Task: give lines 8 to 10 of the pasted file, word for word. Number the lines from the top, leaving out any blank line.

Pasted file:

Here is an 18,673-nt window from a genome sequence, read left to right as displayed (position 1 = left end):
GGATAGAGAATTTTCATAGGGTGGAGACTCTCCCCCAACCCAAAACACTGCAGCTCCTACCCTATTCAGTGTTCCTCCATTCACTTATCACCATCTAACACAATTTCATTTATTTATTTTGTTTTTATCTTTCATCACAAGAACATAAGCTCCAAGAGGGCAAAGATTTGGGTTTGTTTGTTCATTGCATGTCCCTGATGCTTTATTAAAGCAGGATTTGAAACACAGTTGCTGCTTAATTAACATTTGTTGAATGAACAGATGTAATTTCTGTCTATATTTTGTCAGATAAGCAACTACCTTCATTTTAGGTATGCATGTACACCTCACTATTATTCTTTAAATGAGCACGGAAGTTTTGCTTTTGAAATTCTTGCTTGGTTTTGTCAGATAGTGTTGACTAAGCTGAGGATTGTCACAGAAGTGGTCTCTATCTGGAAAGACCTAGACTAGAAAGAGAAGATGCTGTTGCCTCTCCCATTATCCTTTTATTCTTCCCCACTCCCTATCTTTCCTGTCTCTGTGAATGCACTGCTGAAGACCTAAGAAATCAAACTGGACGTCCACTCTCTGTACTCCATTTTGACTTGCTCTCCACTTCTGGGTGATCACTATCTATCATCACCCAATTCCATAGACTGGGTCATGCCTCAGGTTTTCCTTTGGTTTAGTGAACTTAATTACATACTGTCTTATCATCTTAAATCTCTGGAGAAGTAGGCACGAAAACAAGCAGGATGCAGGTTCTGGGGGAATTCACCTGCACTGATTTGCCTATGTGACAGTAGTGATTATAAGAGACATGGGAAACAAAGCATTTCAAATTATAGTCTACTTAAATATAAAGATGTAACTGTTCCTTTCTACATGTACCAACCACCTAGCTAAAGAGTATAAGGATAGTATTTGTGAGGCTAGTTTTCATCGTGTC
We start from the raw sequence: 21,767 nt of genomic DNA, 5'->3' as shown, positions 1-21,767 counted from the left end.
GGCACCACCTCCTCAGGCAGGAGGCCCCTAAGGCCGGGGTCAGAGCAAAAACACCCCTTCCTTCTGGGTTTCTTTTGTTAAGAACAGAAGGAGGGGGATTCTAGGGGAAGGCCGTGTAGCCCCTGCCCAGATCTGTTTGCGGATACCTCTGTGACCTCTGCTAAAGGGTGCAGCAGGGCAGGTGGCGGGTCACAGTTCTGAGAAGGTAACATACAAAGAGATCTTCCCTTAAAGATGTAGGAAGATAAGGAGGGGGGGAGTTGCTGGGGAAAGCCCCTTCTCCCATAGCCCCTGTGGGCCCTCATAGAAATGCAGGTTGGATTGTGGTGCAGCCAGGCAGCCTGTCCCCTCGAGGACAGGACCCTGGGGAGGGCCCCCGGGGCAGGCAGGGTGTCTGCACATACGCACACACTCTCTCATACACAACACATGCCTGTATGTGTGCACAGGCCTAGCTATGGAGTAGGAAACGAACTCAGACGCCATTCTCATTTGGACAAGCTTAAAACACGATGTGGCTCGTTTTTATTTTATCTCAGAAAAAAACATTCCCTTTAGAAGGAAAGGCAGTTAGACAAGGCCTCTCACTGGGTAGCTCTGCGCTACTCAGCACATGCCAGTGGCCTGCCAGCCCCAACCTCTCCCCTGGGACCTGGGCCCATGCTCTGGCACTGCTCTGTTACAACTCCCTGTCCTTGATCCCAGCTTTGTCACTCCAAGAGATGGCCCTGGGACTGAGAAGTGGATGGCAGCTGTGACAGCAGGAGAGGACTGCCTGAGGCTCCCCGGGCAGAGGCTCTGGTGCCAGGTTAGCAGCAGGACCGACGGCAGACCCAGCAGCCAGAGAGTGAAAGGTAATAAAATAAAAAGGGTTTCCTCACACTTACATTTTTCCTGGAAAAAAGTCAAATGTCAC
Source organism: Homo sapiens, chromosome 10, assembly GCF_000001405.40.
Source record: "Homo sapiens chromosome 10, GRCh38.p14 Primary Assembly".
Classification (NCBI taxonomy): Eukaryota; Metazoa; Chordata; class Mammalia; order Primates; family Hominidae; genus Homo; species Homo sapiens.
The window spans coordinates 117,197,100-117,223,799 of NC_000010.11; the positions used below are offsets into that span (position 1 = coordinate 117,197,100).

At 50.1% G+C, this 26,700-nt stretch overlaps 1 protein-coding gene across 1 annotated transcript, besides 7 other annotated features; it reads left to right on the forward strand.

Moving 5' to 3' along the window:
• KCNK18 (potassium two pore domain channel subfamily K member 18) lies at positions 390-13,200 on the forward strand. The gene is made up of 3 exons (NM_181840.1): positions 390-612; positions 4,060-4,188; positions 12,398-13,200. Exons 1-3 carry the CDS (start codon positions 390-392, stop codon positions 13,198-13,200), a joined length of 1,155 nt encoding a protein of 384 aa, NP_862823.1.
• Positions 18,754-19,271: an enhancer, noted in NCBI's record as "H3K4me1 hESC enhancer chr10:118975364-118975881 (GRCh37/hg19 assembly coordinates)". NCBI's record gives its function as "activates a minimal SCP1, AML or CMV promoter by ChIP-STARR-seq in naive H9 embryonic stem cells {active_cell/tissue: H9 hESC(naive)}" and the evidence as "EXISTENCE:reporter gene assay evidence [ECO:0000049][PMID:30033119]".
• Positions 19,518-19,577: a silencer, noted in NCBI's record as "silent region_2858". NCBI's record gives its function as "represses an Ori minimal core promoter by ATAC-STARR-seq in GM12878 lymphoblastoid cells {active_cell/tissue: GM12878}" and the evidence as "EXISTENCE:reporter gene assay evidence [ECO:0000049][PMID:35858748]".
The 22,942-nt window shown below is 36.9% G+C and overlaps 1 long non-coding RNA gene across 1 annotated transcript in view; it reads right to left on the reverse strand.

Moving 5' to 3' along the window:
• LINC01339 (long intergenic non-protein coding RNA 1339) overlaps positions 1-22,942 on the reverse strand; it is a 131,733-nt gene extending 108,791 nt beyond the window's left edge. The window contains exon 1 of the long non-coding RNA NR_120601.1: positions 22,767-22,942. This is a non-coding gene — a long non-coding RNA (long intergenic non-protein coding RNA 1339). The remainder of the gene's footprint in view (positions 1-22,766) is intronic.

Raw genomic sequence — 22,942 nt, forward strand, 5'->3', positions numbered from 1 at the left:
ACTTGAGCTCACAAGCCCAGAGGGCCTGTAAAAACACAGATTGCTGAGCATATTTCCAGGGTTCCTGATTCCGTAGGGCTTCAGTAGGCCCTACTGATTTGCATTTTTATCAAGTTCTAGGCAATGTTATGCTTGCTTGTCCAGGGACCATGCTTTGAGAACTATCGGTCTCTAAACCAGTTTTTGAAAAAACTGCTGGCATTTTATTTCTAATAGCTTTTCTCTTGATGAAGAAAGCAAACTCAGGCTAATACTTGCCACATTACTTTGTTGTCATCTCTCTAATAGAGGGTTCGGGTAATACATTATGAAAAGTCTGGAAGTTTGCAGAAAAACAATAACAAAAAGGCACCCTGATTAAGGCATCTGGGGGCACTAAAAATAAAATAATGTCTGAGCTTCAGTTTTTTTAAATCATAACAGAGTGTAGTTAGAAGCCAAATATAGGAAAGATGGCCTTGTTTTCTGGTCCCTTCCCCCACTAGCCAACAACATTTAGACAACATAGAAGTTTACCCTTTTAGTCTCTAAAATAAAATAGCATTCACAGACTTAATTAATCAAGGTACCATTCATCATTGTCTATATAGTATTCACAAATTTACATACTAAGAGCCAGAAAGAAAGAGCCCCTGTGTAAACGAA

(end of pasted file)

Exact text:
The window spans coordinates 117,197,100-117,223,799 of NC_000010.11; the positions used below are offsets into that span (position 1 = coordinate 117,197,100).

At 50.1% G+C, this 26,700-nt stretch overlaps 1 protein-coding gene across 1 annotated transcript, besides 7 other annotated features; it reads left to right on the forward strand.

Moving 5' to 3' along the window: